In recent posts I highlighted some great training videos on suturing and on one and two handed knot tying. In this post I will recommend a video tutorial for instrument tying. As with the other suturing and knot tying skills, it is very important that medical students learn early in their careers how to instrument tie. This is the bread and butter of knot tying. If you are proficient with the instrument tie you will impress residents and attendings and they will be much more willing to give you responsibilities in the OR. The video below is a straight forward review and tutorial of the instrument tie. As with all other knots, remember that a square knot is not complete until you have made two opposing throws; otherwise you are tying granny knots.
Tag Archive: OR
Before you start your third year of medical school you absolutely need to know how to suture. In this post I will provide some of the best video tutorials for suturing. (See my other posts to review one and two hand surgical knots and instrument tying.) During my general surgery rotation and OB/GYN countless attendings and residents would look at me as the case was ending and say, “hey med student, can you suture? Will you close while I dictate?” I was also asked to suture quite a few lacerations during my ED rotation. Learn early and learn often. Your school will likely have a suturing training course, but you need to keep fresh. I recommend the two videos listed below as tutorials. The first (not youtube, so you have to click on it) is the most professional and has some images to help understand the mechanics.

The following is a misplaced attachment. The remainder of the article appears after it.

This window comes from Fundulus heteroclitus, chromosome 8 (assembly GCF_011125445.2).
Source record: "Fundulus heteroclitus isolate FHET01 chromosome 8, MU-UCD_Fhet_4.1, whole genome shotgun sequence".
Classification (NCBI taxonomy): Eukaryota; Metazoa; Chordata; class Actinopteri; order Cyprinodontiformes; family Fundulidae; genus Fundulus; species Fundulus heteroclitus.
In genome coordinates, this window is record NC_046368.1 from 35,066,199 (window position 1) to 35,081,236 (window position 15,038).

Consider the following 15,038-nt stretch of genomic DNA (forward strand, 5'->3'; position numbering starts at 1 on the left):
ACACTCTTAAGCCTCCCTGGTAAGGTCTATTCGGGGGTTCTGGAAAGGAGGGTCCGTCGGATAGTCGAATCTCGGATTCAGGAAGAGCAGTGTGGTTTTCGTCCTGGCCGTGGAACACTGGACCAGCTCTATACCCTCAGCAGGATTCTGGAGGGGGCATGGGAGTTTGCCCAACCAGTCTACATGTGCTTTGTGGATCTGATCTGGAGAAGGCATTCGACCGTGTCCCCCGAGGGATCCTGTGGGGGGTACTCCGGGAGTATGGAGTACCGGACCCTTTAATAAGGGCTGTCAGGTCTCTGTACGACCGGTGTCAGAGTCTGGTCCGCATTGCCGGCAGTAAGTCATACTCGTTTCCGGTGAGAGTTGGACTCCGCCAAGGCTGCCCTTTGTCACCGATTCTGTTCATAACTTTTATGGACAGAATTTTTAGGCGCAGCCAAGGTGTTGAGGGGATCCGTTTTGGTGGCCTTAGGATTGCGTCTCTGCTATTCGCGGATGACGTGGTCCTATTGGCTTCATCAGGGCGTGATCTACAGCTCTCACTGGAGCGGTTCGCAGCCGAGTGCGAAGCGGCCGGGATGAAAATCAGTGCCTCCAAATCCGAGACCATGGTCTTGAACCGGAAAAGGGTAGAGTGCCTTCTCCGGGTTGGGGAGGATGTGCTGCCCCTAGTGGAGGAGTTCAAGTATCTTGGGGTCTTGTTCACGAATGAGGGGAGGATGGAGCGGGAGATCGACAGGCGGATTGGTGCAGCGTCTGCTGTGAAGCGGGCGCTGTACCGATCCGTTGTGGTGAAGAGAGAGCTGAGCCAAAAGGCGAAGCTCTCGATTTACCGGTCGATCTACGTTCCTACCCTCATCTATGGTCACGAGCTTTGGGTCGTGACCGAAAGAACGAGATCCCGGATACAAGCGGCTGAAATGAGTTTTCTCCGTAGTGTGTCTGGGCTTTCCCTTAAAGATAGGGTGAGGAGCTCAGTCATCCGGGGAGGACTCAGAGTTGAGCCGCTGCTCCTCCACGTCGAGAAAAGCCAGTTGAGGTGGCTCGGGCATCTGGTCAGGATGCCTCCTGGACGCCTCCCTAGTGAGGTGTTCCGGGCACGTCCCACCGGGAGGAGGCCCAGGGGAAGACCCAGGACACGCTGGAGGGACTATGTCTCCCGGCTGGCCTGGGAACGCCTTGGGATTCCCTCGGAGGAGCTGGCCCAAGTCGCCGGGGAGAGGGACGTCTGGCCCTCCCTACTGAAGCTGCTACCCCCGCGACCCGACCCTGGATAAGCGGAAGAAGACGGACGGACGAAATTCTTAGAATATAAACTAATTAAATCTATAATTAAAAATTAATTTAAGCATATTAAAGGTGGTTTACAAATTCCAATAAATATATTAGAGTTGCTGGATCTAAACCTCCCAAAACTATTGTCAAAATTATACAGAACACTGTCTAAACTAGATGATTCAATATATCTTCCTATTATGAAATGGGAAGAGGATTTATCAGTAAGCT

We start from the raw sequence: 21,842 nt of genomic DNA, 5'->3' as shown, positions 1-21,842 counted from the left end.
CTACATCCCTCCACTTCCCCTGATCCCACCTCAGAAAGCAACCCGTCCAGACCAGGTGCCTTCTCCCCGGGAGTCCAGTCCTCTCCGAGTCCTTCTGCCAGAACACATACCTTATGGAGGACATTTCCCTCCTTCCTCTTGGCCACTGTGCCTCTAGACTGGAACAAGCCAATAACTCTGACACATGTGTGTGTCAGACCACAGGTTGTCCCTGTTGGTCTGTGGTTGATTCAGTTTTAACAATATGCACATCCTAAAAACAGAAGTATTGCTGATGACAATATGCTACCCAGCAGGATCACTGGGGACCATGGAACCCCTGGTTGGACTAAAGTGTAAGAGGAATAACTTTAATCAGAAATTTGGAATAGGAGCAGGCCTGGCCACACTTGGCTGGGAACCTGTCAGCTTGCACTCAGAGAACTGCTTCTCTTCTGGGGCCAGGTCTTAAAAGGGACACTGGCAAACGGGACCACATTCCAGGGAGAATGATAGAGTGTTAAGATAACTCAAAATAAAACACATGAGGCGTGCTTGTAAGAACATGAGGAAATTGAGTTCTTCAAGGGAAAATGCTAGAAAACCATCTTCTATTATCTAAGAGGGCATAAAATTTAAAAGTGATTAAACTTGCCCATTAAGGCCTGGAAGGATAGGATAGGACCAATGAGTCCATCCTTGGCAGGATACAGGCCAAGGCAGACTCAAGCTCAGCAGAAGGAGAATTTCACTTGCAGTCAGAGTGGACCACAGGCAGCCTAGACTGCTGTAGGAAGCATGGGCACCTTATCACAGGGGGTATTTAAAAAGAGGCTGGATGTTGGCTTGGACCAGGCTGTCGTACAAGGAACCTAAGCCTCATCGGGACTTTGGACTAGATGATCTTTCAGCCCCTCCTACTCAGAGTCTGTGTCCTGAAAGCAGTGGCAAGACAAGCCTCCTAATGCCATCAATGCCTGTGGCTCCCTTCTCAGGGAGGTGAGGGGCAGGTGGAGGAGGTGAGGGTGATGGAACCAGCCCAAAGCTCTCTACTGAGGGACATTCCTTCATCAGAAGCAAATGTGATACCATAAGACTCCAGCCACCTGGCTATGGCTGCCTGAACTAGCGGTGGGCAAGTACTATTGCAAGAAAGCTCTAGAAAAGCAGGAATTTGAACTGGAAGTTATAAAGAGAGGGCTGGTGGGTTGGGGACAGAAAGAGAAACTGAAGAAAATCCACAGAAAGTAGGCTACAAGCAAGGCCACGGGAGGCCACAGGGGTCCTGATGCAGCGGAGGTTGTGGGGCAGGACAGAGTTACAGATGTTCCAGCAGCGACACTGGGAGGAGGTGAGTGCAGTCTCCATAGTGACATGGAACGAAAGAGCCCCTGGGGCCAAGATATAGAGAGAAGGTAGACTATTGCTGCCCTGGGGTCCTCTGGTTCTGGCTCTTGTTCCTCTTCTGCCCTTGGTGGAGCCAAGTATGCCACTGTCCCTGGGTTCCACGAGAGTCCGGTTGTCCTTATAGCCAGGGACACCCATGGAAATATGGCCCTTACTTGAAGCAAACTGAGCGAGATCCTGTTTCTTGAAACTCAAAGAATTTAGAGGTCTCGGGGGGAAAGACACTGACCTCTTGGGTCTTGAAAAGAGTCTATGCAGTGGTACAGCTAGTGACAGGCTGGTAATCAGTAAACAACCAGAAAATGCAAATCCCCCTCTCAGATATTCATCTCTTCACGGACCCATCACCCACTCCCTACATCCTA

It is also very important to know a few common pimping questions (below). The Medscape website offers a very good and very free review of all of these questions.
- The indications for suturing vs. glue vs. healing by secondary intention
- Time to removal of stitches
- Types of suture, and when to use each
- How and when to use lidocaine and/or epinephrine prior to suturing
- Lethal dose of lidocaine (I have been pimped on this at least 10 times)
As I mentioned in a previous post about how important it is to know proper scrub technique, it is equally important to know how to gown and glove. Most students will receive formal training in these techniques. However, if you are planning on being in the OR either for shadowing or elective rotations before you receive training, be sure to watch this video and the video on proper scrub technique
Most medical students will be required to take a crash course in scrubbing, gowning and gloving. However this may not happen until your surgery or OB rotation during third year. Many students will find their way into the ORs before those rotations. My first OR case was during a urology elective. I had no scrub training and the surgeon asked me right before the case, “Hey med student, go scrub, I need a first assistant.” I had to find a scrub tech in the hall to help me.
So, learn how to do it now! I have seen a lot of training videos, but this one is particularly good for scrubbing. I also highly recommend you see this video on gowning/gloving. You don’t want to mess that up either, the scrub nurses will kick you out.